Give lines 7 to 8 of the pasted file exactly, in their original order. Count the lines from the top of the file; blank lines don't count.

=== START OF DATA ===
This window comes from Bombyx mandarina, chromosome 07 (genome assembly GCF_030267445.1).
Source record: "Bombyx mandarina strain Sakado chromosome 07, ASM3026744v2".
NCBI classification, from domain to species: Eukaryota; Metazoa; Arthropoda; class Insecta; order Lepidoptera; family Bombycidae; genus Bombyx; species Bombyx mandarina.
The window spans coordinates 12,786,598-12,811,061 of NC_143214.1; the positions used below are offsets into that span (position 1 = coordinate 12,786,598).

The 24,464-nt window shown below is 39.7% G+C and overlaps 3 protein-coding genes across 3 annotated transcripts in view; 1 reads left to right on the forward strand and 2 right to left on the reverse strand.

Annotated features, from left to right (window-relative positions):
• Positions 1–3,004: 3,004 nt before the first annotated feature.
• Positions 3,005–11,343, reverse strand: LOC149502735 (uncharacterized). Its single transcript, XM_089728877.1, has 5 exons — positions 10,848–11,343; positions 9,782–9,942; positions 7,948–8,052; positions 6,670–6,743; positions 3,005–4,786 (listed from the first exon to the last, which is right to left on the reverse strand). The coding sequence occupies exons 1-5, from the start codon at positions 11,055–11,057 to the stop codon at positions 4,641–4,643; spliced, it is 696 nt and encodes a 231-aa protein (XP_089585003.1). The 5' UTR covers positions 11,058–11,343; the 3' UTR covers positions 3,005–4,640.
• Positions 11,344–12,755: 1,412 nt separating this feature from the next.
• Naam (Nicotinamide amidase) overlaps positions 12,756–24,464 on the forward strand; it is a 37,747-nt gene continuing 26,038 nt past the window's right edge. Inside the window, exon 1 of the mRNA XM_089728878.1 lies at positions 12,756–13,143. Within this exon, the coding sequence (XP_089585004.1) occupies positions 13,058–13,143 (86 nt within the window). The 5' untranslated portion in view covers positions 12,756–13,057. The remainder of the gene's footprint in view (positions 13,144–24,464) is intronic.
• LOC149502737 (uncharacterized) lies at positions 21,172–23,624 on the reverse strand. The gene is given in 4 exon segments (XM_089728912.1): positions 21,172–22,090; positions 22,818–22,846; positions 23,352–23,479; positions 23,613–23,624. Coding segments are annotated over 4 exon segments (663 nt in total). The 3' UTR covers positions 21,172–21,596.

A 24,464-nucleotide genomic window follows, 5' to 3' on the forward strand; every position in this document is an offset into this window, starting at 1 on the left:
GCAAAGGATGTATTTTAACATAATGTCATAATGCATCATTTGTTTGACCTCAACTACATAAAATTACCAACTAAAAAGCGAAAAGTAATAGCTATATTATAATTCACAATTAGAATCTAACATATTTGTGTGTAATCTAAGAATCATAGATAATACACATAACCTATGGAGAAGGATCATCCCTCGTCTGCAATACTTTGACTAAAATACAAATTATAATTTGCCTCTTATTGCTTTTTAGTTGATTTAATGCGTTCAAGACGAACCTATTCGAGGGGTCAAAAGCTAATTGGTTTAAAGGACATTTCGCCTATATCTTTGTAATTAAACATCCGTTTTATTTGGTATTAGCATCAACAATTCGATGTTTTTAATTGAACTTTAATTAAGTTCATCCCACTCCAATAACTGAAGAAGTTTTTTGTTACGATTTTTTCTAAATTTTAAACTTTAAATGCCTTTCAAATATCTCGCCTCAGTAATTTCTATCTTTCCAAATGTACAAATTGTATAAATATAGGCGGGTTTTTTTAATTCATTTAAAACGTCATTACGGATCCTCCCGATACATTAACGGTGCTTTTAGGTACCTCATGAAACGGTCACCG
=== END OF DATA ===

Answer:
• Positions 1–3,004: 3,004 nt before the first annotated feature.
• Positions 3,005–11,343, reverse strand: LOC149502735 (uncharacterized). Its single transcript, XM_089728877.1, has 5 exons — positions 10,848–11,343; positions 9,782–9,942; positions 7,948–8,052; positions 6,670–6,743; positions 3,005–4,786 (listed from the first exon to the last, which is right to left on the reverse strand). The coding sequence occupies exons 1-5, from the start codon at positions 11,055–11,057 to the stop codon at positions 4,641–4,643; spliced, it is 696 nt and encodes a 231-aa protein (XP_089585003.1). The 5' UTR covers positions 11,058–11,343; the 3' UTR covers positions 3,005–4,640.